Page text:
Lagumdzija: EU opens door to new approach to Bosnia

The European Union did not lower the criteria for the accession of Bosnia and Herzegovina, but made room for a more creative interpretation of the fulfilment of those criteria, Bosnia and Herzegovina Foreign Minister Zlatko Lagumdzija said on Tuesday, commenting on the conclusions of the EU Foreign Affairs Council which discussed Bosnia and Herzegovina in Luxembourg on Monday.

Speaking at a panel discussion at the Faculty of Political Sciences in Sarajevo, Lagumdzija said that the very length of the conclusions showed the seriousness with which the Council addressed the situation in Bosnia and Herzegovina. “These conclusions give hope that we can take certain steps with a positive attitude towards the future,” he said.

The Council expressed its support for Bosnia and Herzegovina as a single and sovereign state with prospects of EU membership, condemning ideas of secessionism and division.

Lagumdzija said that this was the first time that a difference had been made among politicians in Bosnia and Herzegovina. “We certainly are not all the same,” he noted.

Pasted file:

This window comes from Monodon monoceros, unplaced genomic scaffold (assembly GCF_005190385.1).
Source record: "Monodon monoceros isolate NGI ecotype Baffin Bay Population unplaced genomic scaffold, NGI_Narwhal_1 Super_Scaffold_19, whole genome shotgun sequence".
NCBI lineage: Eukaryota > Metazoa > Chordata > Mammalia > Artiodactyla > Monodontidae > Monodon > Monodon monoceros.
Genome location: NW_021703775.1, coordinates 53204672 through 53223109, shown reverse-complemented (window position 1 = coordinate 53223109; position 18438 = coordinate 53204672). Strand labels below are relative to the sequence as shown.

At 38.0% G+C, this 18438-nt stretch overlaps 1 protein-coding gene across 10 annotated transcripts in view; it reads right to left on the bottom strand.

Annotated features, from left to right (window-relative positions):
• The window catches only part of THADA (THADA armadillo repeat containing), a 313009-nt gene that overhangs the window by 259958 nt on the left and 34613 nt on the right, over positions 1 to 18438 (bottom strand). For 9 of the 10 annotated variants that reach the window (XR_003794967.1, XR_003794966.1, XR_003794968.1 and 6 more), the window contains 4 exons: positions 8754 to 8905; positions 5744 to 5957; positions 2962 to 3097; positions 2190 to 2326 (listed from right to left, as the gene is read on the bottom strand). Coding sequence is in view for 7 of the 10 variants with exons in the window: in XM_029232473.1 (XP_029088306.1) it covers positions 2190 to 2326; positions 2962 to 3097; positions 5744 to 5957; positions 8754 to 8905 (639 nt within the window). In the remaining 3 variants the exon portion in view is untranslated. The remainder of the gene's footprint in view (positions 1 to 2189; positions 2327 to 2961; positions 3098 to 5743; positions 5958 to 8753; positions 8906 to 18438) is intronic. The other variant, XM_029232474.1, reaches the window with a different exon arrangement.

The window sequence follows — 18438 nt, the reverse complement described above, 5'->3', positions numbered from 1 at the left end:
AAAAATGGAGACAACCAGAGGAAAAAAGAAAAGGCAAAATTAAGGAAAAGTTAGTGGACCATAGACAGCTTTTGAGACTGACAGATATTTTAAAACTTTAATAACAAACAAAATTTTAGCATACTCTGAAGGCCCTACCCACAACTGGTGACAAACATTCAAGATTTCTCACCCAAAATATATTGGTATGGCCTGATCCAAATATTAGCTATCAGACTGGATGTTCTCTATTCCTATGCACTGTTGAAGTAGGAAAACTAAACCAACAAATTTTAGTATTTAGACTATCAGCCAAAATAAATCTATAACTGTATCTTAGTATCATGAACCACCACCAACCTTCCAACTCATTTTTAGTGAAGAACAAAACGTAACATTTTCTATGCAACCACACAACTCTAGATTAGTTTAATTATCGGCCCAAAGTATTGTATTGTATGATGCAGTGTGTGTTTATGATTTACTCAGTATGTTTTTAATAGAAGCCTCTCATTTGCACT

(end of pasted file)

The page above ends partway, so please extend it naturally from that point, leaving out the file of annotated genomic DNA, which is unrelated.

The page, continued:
The Council expressed serious concern over the lack of the political will in Bosnia and Herzegovina to carry out the necessary reforms, calling for urgent measures to improve the socio-economic situation in the country. The Bosnian authorities were urged to launch reforms in order to improve the functioning of the country and ensure the implementation of the European Court of Human Rights ruling in the European Court of Human Rights case.

Lagumdzija said that the Council conclusions removed the danger of “redrawing of maps” in Bosnia and Herzegovina. He recalled attempts of six months ago to resolve the issue of implementation of the Sejdic-Finci ruling by establishing new electoral units, which would open the way to further territorial divisions in the country. Lagumdzija said that the latest conclusions paved the way to a new and more ambitious approach to constitutional reform after a general election in October and would make it possible to step up work on strengthening the rule of law and combating corruption.

“I am not announcing general election, but obviously something else will be needed in the future,” Lagumdzija said, stressing that the Council conclusions oblige all stakeholders in Bosnia and Herzegovina to change the climate in the country. “I believe that next year will be a year of a new agreement on Bosnia and Herzegovina, with the participation of all key stakeholders, on how to move from the Dayton stage to the Brussels stage,” he added.

Lagumdzija said he expected assistance from the United States in that regard, given that next year will be 20 years since the signing of the Dayton peace agreement that ended the 1992-1995 Bosnian war.(TSN)